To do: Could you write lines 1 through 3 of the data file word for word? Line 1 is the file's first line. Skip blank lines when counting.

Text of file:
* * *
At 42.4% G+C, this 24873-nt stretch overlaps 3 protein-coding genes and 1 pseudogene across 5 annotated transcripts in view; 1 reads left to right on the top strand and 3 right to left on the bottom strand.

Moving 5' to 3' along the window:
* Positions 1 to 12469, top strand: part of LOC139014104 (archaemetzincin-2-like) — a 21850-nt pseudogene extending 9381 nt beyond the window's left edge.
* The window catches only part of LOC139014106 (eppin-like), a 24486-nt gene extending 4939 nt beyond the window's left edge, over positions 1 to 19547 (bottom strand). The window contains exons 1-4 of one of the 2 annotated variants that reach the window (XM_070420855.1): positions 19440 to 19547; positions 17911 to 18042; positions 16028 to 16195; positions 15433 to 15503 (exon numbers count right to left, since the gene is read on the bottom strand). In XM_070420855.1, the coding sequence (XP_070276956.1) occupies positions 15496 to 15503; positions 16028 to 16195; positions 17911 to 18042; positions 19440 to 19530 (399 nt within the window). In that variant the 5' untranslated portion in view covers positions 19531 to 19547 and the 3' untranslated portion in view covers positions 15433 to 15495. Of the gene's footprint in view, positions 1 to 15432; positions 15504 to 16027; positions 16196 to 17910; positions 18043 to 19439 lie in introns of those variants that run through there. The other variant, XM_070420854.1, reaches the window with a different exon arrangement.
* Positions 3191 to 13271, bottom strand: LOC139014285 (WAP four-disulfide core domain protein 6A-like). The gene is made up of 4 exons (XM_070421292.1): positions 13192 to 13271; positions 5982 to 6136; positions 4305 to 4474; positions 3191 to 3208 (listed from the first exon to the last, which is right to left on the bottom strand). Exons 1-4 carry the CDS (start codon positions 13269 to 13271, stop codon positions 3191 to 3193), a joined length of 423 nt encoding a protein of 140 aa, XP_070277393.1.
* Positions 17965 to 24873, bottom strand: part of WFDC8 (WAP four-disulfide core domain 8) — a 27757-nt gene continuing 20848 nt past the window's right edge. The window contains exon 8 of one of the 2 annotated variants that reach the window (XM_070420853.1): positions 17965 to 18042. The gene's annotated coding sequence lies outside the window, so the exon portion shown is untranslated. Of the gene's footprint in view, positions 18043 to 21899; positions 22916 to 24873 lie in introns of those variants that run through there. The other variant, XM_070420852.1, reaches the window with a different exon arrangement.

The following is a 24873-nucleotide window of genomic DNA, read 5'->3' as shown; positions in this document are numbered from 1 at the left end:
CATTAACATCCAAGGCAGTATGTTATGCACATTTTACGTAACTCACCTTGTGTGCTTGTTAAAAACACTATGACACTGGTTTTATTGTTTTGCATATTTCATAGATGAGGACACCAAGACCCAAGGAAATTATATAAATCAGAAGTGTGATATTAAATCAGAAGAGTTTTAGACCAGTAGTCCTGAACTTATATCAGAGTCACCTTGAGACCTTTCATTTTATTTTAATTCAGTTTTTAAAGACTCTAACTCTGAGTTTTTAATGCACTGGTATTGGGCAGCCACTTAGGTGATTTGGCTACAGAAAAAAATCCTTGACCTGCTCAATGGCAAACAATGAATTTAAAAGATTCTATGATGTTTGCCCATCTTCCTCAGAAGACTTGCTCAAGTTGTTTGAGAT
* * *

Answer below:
At 42.4% G+C, this 24873-nt stretch overlaps 3 protein-coding genes and 1 pseudogene across 5 annotated transcripts in view; 1 reads left to right on the top strand and 3 right to left on the bottom strand.

Moving 5' to 3' along the window:
* Positions 1 to 12469, top strand: part of LOC139014104 (archaemetzincin-2-like) — a 21850-nt pseudogene extending 9381 nt beyond the window's left edge.